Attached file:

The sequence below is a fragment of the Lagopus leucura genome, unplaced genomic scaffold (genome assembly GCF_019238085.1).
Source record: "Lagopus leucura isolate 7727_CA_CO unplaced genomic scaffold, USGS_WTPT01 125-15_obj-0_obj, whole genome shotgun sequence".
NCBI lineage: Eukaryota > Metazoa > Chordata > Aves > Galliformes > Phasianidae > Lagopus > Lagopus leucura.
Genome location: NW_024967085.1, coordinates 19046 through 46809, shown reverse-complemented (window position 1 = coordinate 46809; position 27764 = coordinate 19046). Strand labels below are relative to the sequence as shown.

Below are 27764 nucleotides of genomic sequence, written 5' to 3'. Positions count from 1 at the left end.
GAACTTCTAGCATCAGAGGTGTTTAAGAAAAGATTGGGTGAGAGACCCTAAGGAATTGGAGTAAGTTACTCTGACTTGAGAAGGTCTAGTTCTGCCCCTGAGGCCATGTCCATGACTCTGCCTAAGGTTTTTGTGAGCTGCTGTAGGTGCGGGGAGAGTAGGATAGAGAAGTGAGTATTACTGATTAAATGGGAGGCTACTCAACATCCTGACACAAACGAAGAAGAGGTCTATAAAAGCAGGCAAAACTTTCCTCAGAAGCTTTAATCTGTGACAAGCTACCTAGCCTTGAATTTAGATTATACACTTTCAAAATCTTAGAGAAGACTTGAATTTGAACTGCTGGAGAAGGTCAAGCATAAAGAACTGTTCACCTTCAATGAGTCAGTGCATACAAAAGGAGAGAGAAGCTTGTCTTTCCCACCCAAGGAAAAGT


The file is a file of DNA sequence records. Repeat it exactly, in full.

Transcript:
The sequence below is a fragment of the Lagopus leucura genome, unplaced genomic scaffold (genome assembly GCF_019238085.1).
Source record: "Lagopus leucura isolate 7727_CA_CO unplaced genomic scaffold, USGS_WTPT01 125-15_obj-0_obj, whole genome shotgun sequence".
NCBI lineage: Eukaryota > Metazoa > Chordata > Aves > Galliformes > Phasianidae > Lagopus > Lagopus leucura.
Genome location: NW_024967085.1, coordinates 19046 through 46809, shown reverse-complemented (window position 1 = coordinate 46809; position 27764 = coordinate 19046). Strand labels below are relative to the sequence as shown.

Below are 27764 nucleotides of genomic sequence, written 5' to 3'. Positions count from 1 at the left end.
GAACTTCTAGCATCAGAGGTGTTTAAGAAAAGATTGGGTGAGAGACCCTAAGGAATTGGAGTAAGTTACTCTGACTTGAGAAGGTCTAGTTCTGCCCCTGAGGCCATGTCCATGACTCTGCCTAAGGTTTTTGTGAGCTGCTGTAGGTGCGGGGAGAGTAGGATAGAGAAGTGAGTATTACTGATTAAATGGGAGGCTACTCAACATCCTGACACAAACGAAGAAGAGGTCTATAAAAGCAGGCAAAACTTTCCTCAGAAGCTTTAATCTGTGACAAGCTACCTAGCCTTGAATTTAGATTATACACTTTCAAAATCTTAGAGAAGACTTGAATTTGAACTGCTGGAGAAGGTCAAGCATAAAGAACTGTTCACCTTCAATGAGTCAGTGCATACAAAAGGAGAGAGAAGCTTGTCTTTCCCACCCAAGGAAAAGT